When Americans see the word Bologna, many of us are fondly reminded of Oscar Mayer's 1973 commercial featuring a little boy singing: 'My bologna has a first name it's O-S-C-A-R'. And while the city of Bologna in northern Italy is where mortadella, the pre-cursor to modern baloney, originates, the Emilia-Romagna region has plenty more culinary gifts to share.
It was at Ristorante da Fabio where we were able to try a bit, and more, of this prominent region's gastronomic pleasures: prosciutto de Parma, parmasean cheese, ragú bolognese and Sangiovese wine.
Dining at Fabio's place is done differently, starting with the constant presentation of aperitivos of all kinds to be shared; egg soufflé, stuffed tomatoes, liver pâté and ricotta cheese were delivered to our table by a handsome man with striking blue eyes.
Mortadella was prepared into a light paste that was delightful on a simple piece of toast. Ham salad is not my thing. In fact, it mortified me as a kid. You know, it was one of those food items that made my nostrils automatically flare out in denial. It was pink, and smooth, and what is it made of? Mom, no.
But 'mortadella surprise' scares me not anymore; I was going to try everything that came across my plate here. The 'meat fluff' had not a hint of miracle whip, was light and smooth, with only a hint of salt and smoke. It welcomed us in as the chef.
The walls were lined with knick knacks, old wine bottles, cds, cook books and US license plates, three from Wisconsin. As guests arrived they were greeted with a warm embrace and escorted with care to the back room where seats were still available.
Grilled zucchini continued our culinary embrace, the pieces delicate in olive oil and darkened just enough to punch up the taste.
For our main course I headed straight for the classic tagliatelle pasta with Ragú alla Bolognese. Bolognese sauce is famous. It's often seen on menus as far as Africa and Brazil described as spaghetti bolognese. This is the medieval city that gave the world this satisfying dish.
Tagliatelle is an egg pasta that is flat in shape and long. The sauce, or ragú, is started with a soffrito base, typically a mix of carrots, onions and celery sauteéd in olive oil and butter. This is a dish I love to try at well-known restaurants, and I've found that my favorite recipes include a good amount of carrots. A slow cooked pork or combination of meat is added to the mix. A good bolognese sauce is comfort food at its best.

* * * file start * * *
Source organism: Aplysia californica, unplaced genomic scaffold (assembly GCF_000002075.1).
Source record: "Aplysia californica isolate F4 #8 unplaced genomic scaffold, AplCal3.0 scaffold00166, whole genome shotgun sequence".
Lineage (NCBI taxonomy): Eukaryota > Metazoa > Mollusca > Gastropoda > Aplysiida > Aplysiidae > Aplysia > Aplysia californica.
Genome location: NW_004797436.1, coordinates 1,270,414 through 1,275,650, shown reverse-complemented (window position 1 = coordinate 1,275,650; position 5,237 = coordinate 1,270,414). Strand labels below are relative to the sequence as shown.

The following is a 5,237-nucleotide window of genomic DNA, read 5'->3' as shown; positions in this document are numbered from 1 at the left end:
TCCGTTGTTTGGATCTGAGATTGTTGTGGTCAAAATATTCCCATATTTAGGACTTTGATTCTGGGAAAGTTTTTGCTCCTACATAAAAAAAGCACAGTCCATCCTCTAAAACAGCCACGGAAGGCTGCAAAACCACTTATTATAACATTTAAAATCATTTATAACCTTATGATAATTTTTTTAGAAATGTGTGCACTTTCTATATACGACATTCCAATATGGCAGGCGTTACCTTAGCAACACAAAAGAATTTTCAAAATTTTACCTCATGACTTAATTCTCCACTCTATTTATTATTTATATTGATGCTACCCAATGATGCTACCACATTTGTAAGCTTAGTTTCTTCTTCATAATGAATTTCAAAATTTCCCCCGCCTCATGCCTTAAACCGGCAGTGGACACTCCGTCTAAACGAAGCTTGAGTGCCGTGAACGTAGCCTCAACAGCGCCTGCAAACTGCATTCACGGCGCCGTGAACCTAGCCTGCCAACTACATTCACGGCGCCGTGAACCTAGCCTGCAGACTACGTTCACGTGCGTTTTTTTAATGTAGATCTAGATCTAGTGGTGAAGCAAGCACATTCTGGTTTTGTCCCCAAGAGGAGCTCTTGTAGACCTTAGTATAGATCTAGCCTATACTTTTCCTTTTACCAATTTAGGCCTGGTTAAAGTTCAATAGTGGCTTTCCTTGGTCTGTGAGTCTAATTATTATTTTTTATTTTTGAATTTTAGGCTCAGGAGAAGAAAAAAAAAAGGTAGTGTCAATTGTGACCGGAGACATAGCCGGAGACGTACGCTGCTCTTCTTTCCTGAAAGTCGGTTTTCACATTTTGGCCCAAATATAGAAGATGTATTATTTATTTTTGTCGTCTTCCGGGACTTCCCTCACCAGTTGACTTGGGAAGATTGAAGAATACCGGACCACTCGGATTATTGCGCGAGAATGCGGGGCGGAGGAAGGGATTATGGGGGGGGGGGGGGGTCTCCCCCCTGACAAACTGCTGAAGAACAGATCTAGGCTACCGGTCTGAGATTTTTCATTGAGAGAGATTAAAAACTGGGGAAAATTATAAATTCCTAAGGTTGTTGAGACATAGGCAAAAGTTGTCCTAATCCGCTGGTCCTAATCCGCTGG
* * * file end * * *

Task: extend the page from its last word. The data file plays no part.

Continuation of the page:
Fabio's Tortellini in Brodo proved to be silky and inviting. The brodo, or broth, is made with various meat parts slowly simmered over a long period of time. Only with such care can a dish be so exquisite yet simple. It is rich like butter and nurtures in the same way, warm and smooth down the throat.
Desserts are served at Fabio in the same way as the starters. Like at the beginning of our meal, our table was once again loaded with dishes to share. We were surrounded by: fresh strawberries, dark chocolate cake, flan and apple torte.
And wow - the absolute highlight of it all - was homemade gelato made especially for our table. The cool creme custard had a real vanilla taste with a touch of anise.
The small slices of schaum torte were sweet and sour when saddled with cool fresh strawberries. And the hot chocolate sauce hardened into a shell when poured atop the frozen ice cream on my plate.
Nestled prominently in the tiny front dining room of four tables, the bar is stocked with fine cognacs, liqueurs and port wines. There are even a few props hanging around for when dinner's conversation needs livening-up.
To accompany the end-of-evening sweets, our server delivered us glasses with a small bucket of ice and a bottle of Sambuca, which paired very well with the homemade gelato. We laughed and remained in awe of the experience we had just had and continued to. Nestled in the Castiglione area of the city, Ristorante da Fabio impressed us, and gave us a dining memory we won't soon forget. Its certainly a place we hope to return to again.
Our laughter continued outside and down the old, winding stone street,'my Bologna has a first name, it's F-A-B-I-O.'
Did I mention that I wasn't able to finish my Bolognese? Amongst close friends I'm known as the 'Leftover Queen'. It can't go to waste - and I needed room for dessert.
Fabio gave me a weird look when I asked to take it with. Look, when in Rome or not, there was no way I was going to leave homemade pasta and sauce behind from the city that invented it if I could take it along with me.
It was eaten late night in Paris two days later - enjoyed again and wasted not. I added some Tabasco too - that's allowed the second time around.
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